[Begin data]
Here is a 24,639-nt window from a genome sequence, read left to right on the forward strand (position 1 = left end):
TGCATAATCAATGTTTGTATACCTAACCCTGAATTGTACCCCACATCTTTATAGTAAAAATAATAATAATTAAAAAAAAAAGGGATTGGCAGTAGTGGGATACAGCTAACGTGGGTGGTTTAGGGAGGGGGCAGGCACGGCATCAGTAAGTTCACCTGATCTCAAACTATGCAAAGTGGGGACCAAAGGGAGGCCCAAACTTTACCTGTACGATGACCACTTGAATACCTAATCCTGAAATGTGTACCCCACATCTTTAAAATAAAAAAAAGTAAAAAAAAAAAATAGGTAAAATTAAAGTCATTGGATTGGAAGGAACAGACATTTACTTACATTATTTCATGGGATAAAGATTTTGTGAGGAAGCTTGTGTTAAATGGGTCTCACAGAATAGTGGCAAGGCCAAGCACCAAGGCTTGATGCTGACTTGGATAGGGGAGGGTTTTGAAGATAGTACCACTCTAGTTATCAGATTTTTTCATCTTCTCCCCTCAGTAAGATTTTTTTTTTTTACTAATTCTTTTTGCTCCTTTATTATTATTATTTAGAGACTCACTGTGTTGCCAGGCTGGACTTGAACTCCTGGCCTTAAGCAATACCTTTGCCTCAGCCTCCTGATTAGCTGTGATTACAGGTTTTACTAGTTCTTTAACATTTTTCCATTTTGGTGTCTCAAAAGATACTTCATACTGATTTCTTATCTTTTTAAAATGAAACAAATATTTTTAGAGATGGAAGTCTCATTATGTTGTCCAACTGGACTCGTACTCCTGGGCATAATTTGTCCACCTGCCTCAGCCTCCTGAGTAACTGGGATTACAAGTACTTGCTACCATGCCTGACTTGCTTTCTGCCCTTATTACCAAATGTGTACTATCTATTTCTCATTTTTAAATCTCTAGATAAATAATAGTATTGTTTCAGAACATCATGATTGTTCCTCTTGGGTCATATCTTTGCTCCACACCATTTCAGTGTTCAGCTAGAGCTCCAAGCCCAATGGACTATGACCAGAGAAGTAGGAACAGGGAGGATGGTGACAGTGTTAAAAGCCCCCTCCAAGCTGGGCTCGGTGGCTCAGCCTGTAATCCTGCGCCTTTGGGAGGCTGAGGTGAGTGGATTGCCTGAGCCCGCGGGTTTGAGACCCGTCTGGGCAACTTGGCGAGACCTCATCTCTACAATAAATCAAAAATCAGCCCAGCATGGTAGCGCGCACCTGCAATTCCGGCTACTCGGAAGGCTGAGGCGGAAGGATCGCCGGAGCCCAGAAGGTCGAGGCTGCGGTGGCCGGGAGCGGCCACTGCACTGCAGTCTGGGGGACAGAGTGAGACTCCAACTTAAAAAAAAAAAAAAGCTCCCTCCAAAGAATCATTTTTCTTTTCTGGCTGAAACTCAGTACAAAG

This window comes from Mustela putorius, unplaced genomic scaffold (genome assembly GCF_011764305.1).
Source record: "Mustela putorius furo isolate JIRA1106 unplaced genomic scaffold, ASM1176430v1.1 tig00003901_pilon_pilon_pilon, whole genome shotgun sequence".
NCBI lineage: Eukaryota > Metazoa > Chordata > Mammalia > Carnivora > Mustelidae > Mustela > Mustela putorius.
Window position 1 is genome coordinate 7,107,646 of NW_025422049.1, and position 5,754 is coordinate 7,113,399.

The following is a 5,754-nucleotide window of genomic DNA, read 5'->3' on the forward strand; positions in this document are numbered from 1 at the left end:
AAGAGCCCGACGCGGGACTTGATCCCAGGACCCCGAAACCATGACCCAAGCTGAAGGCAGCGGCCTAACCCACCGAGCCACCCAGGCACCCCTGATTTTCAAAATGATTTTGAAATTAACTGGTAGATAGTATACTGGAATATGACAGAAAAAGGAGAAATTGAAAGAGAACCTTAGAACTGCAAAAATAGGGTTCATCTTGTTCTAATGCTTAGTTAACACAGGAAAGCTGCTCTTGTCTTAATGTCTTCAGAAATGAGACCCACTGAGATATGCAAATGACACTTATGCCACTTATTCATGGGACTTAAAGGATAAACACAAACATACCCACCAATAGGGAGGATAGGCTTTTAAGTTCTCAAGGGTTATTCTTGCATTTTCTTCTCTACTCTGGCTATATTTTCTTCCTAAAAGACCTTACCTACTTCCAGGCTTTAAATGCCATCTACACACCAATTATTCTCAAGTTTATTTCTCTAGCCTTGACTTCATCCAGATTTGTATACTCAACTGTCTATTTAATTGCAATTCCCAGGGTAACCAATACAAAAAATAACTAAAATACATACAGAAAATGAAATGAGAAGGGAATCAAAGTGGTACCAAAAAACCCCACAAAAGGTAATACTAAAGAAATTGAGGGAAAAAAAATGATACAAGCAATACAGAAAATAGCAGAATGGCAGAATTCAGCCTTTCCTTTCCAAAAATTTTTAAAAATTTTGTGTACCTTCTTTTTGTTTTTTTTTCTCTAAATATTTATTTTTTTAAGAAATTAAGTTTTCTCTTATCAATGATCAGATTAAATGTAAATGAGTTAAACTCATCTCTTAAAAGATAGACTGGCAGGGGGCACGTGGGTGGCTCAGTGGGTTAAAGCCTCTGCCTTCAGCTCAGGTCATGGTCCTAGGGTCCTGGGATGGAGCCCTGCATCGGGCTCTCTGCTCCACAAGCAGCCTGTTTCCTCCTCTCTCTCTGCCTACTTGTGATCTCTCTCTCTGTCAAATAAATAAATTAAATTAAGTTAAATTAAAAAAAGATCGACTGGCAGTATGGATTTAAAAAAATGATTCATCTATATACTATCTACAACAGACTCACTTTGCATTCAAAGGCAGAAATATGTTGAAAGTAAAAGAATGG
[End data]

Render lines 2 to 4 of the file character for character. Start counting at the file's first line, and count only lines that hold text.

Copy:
TGCATAATCAATGTTTGTATACCTAACCCTGAATTGTACCCCACATCTTTATAGTAAAAATAATAATAATTAAAAAAAAAAGGGATTGGCAGTAGTGGGATACAGCTAACGTGGGTGGTTTAGGGAGGGGGCAGGCACGGCATCAGTAAGTTCACCTGATCTCAAACTATGCAAAGTGGGGACCAAAGGGAGGCCCAAACTTTACCTGTACGATGACCACTTGAATACCTAATCCTGAAATGTGTACCCCACATCTTTAAAATAAAAAAAAGTAAAAAAAAAAAATAGGTAAAATTAAAGTCATTGGATTGGAAGGAACAGACATTTACTTACATTATTTCATGGGATAAAGATTTTGTGAGGAAGCTTGTGTTAAATGGGTCTCACAGAATAGTGGCAAGGCCAAGCACCAAGGCTTGATGCTGACTTGGATAGGGGAGGGTTTTGAAGATAGTACCACTCTAGTTATCAGATTTTTTCATCTTCTCCCCTCAGTAAGATTTTTTTTTTTTACTAATTCTTTTTGCTCCTTTATTATTATTATTTAGAGACTCACTGTGTTGCCAGGCTGGACTTGAACTCCTGGCCTTAAGCAATACCTTTGCCTCAGCCTCCTGATTAGCTGTGATTACAGGTTTTACTAGTTCTTTAACATTTTTCCATTTTGGTGTCTCAAAAGATACTTCATACTGATTTCTTATCTTTTTAAAATGAAACAAATATTTTTAGAGATGGAAGTCTCATTATGTTGTCCAACTGGACTCGTACTCCTGGGCATAATTTGTCCACCTGCCTCAGCCTCCTGAGTAACTGGGATTACAAGTACTTGCTACCATGCCTGACTTGCTTTCTGCCCTTATTACCAAATGTGTACTATCTATTTCTCATTTTTAAATCTCTAGATAAATAATAGTATTGTTTCAGAACATCATGATTGTTCCTCTTGGGTCATATCTTTGCTCCACACCATTTCAGTGTTCAGCTAGAGCTCCAAGCCCAATGGACTATGACCAGAGAAGTAGGAACAGGGAGGATGGTGACAGTGTTAAAAGCCCCCTCCAAGCTGGGCTCGGTGGCTCAGCCTGTAATCCTGCGCCTTTGGGAGGCTGAGGTGAGTGGATTGCCTGAGCCCGCGGGTTTGAGACCCGTCTGGGCAACTTGGCGAGACCTCATCTCTACAATAAATCAAAAATCAGCCCAGCATGGTAGCGCGCACCTGCAATTCCGGCTACTCGGAAGGCTGAGGCGGAAGGATCGCCGGAGCCCAGAAGGTCGAGGCTGCGGTGGCCGGGAGCGGCCACTGCACTGCAGTCTGGGGGACAGAGTGAGACTCCAACTTAAAAAAAAAAAAAAGCTCCCTCCAAAGAATCATTTTTCTTTTCTGGCTGAAACTCAGTACAAAG

This window comes from Mustela putorius, unplaced genomic scaffold (genome assembly GCF_011764305.1).
Source record: "Mustela putorius furo isolate JIRA1106 unplaced genomic scaffold, ASM1176430v1.1 tig00003901_pilon_pilon_pilon, whole genome shotgun sequence".